Using Flame Tests to Identify Unknowns


Valerie Stecher

New Rochelle High School, Westchester

Summer Research Program for Science Teachers

August 2011



Subject:  Chemistry

Grade Level: 9 - 12

Unit: Atomic Theory & Structure

Time Required:  One 48 minute period plus time at home for analysis questions to be completed

Purpose:  Students will investigate how the electromagnetic spectrum can be used to identify the unknown composition of a Colorflame candle by performing flame tests.

Objectives: SWBAT:



To identify the metal in a Colorflame candle by comparison to known compounds



Colorflame Candles                                         5 known samples of metal-containing compounds

Wooden splints                                                Bunsen burner

Matches                                                           Beaker of cold water

Colored Pencils                                                Video: How It's Made Fireworks ( link here)           


Materials note: When choosing the 5 known metal samples, consult MSDS for flammability or inhalation hazards!



Energy can be added to atoms many different ways. It can be in the form of light, an electric discharge or heat. This added or extra energy is emitted when the excited electrons in the atoms give off light and fall back to lower shells. The light emitted has wavelengths and colors that depend on the amount of energy originally absorbed by the atoms. Usually each individual excited atom will emit one type of light. Since we have billions and billions of atoms we get billions of excitations and emissions The energy levels in atoms and ions are the key to the production and detection of light. Energy levels or "shells" exist for electrons in atoms and molecules. The colors of dyes and other compounds results from electron jumps between these shells or levels. The colors of fireworks result from jumps of electrons from one shell to another. Observations of light emitted by the elements is also evidence for the existence of shells, sub shells and energy levels. Different elements emit different emission spectra when they are excited because each type of element has a unique energy shell or energy level system. Each element has a different set of emission colors because they have different energy level spacings. We will make qualitative observations of the emission spectra, or pattern of wavelengths (atomic spectra), emitted by five different elements in this lab. While we will not be looking the full spectra produced, the color that we can see with our naked eye can help us to identify the wavelength of light produced. We will then identify an unknown element by comparing the color of the unknown with the flame color of our known samples. If you miss anything, additional information and a virtual flame test can be found here:


What metals do colors indicate?




Carmine: Lithium compounds. Masked by barium or sodium.
Scarlet or Crimson: Strontium compounds. Masked by barium.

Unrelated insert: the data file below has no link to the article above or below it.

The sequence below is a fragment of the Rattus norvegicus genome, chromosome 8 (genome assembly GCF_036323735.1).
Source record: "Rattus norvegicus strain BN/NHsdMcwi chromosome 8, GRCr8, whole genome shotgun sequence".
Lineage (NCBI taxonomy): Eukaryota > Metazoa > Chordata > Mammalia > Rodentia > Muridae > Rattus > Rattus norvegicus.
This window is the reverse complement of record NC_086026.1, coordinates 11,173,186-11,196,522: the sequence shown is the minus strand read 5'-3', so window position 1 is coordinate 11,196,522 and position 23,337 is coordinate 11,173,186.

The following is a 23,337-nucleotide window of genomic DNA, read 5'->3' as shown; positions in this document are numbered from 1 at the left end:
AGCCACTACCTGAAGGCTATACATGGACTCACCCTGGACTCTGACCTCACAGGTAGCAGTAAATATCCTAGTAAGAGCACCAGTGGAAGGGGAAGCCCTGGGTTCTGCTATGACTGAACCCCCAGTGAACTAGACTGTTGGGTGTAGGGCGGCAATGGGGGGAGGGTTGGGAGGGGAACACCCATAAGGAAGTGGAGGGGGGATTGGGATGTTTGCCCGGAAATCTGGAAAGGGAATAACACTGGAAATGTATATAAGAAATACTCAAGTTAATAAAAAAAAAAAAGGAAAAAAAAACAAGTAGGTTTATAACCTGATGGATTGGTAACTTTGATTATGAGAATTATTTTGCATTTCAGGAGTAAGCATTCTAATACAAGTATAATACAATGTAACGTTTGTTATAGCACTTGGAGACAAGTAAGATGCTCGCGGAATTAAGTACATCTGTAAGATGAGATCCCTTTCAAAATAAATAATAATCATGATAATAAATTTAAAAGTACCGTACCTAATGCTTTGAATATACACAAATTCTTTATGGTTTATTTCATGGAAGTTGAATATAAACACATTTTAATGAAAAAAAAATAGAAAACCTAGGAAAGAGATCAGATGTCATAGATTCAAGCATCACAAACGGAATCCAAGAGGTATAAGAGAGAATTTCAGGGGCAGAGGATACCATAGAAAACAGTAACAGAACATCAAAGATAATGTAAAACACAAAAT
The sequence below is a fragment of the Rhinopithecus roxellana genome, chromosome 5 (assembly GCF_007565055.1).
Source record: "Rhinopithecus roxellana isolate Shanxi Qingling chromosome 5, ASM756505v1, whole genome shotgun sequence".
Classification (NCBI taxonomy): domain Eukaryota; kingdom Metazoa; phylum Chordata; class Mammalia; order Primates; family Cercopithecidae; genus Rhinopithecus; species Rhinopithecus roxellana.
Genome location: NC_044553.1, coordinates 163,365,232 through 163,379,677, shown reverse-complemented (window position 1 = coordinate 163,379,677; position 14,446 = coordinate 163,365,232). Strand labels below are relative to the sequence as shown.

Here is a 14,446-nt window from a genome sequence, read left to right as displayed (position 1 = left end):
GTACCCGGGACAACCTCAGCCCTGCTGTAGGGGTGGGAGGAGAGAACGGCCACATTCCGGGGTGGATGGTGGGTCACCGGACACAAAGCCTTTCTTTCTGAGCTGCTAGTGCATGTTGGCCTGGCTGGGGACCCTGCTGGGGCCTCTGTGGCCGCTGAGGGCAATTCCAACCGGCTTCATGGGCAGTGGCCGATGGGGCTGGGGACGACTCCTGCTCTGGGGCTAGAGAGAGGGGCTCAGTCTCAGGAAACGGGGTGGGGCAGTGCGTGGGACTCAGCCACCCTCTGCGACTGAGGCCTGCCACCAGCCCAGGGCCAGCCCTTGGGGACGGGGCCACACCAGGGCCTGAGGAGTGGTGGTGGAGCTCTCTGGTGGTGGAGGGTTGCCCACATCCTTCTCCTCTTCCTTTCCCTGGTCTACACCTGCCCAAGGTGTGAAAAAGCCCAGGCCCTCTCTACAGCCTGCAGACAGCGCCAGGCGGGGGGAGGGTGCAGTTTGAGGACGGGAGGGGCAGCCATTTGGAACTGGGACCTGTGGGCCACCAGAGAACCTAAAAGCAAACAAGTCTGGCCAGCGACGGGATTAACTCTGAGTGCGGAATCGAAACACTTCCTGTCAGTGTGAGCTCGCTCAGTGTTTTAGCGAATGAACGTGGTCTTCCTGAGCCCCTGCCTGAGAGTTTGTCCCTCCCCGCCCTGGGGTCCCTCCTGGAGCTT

Yellow-Red: Calcium compounds. Masked by barium.


Sodium compounds, even in trace amounts. A yellow flame is not indicative of sodium unless it persists and is not intensified by addition of 1% NaCl to the dry compound.


White-Green: Zinc


Emerald: Copper compounds, other than halides. Thallium.
Blue-Green: Phosphates, when moistened with H2SO4 or B2O3.
Faint Green: Antimony and NH4 compounds.
Yellow-Green: Barium, molybdenum.


Azure: Lead, selenium, bismuth, CuCl2 and other copper compounds moistened with hydrochloric acid.
Light Blue: Arsenic and come of its compounds.
Greenish Blue: CuBr2, antimony


Potassium compounds other than borates, phosphates, and silicates. Masked by sodium or lithium.
Purple-Red: Potassium, rubudium, and/or cesium in the presence of sodium when viewed through a blue glass.



                                  1.       Light your Colorflame candle. Record the color you observe.

                                  2.       Blow out your candle.

                                  3.       Light the bunsen burner

                                  4.       Take a small amount of known sample on a clean wooden splint.

                                  5.       Wave the splint through the flame. DO NOT HOLD IT IN THE FLAME. 

                                  6.       Record the color you see.

                                  7.       Dip the splint in cold water to extinguish.

                                  8.       Repeat with other known compounds, using a clean splint each time.

                                  9.       Turn off gas to burner and clean up lab area.





1.       Identify the metal your candle contained. Explain how you know.


2.       a) Describe, in terms of subatomic particles, how the light you observed in produced.




         b) What region of the electromagnetic spectrum is this light found? Identify the specific wavelength range that this   light could be found at.



          c) Using the visible light spectrum, estimate the wavelength and frequency of your unknown.